A Use of 56-kDa Recombinant Protein of Orientia tsutsugamushi Karp Serotype in Serodiagnosis of Scrub Typhus by Enzyme-Linked Immunosorbent Assay in Thais
Chankate P., Kalambaheti T., Kosoltanapiwat N., Tanganuchitcharnchai A., Blacksell SD., Chantratita N., Leaungwutiwong P.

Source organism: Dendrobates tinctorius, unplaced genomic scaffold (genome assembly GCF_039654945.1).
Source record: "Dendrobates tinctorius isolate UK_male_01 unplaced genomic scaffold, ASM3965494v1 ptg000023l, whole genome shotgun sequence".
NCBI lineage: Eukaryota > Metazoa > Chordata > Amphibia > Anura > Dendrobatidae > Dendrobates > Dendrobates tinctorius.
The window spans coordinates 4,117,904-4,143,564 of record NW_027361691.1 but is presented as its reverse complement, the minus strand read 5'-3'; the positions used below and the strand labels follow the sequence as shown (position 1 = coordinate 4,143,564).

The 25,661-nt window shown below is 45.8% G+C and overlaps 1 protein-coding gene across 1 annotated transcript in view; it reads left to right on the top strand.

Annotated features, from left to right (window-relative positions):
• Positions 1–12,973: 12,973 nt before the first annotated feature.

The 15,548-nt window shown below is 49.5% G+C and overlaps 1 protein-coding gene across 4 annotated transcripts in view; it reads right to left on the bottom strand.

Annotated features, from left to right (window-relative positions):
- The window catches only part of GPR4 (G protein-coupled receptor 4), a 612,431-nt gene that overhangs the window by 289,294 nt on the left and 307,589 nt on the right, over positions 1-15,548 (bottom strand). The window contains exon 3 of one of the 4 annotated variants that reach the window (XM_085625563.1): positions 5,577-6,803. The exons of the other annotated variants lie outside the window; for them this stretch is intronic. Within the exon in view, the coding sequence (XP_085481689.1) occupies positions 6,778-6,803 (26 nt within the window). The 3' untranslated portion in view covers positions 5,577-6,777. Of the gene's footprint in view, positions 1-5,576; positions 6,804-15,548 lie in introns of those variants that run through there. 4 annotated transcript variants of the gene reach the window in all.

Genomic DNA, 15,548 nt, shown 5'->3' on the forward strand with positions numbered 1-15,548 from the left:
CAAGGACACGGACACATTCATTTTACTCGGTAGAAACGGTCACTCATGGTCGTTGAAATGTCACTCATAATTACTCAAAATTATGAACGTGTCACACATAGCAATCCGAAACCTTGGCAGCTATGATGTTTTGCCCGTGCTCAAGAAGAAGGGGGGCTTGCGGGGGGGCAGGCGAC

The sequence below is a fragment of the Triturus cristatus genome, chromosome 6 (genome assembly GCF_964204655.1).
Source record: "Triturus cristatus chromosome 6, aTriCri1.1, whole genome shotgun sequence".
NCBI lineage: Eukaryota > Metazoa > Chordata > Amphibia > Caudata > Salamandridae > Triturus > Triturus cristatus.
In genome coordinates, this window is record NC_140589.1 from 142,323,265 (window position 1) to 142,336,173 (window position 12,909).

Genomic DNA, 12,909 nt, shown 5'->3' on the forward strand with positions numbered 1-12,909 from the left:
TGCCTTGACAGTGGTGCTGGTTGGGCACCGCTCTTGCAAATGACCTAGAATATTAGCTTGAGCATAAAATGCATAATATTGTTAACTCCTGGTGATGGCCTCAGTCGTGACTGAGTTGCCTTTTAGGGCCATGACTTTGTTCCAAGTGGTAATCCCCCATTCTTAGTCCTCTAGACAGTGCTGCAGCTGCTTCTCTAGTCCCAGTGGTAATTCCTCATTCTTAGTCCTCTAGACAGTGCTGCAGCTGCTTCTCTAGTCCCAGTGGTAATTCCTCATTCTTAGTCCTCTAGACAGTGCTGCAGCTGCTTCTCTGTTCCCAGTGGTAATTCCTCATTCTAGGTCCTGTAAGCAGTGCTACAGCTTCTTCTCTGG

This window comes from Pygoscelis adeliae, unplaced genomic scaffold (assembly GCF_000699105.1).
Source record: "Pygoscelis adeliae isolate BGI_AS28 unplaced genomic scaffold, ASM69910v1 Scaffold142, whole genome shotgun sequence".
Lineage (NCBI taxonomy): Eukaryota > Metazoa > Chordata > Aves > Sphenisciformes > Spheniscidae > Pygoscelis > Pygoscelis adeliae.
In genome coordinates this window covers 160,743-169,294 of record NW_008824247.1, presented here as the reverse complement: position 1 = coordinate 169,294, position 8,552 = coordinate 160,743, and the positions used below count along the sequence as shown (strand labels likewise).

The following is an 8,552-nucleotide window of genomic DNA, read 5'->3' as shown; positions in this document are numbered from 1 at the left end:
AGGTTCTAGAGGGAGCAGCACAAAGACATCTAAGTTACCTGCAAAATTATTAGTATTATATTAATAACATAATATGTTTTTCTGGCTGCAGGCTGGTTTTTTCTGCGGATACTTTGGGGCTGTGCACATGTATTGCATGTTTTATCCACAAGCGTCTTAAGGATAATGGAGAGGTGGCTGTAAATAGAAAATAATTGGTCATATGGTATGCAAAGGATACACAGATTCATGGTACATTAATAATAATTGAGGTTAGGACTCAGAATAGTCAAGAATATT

Scrub typhus is a mite-borne disease caused by a Gram-negative obligately intracellular bacillus, Orientia tsutsugamushi. The disease is endemic in the Asia–Australia–Pacific region, including Thailand. Scrub typhus generally manifests as acute undifferentiated febrile fever along with myalgia, rash, and lymphadenopathy. An eschar can be a valuable diagnostic clue, but this skin lesion may be missed in some patients. The disease symptoms resemble those of other febrile illnesses such as leptospirosis, typhoid, murine typhus, malaria, and dengue fever, making a laboratory diagnosis necessary for the definitive diagnosis. In this study, we expressed a recombinant protein derived from 56-kDa type-specific antigen of O. tsutsugamushi Karp serotype and tested its ability to detect and differentiate scrub typhus infection. IgM and IgG antibodies were determined in sera from scrub typhus (n = 92) and other febrile illness patients (murine typhus (n = 25), melioidosis (n = 36), leptospirosis (n = 42), and dengue (n = 35)) from Thailand. Sensitivities of 87.0% and 59.8% with a specified assay cut-off were obtained for IgM and IgG indirect ELISAs, respectively, with a specificity of 100% in both tests. The sensitivity was increased to 95.7% when a combination of IgM and IgG ELISAs results was considered. Our study suggested a potential of the 56-kDa recombinant protein for further development and evaluation for use in scrub typhus serodiagnosis.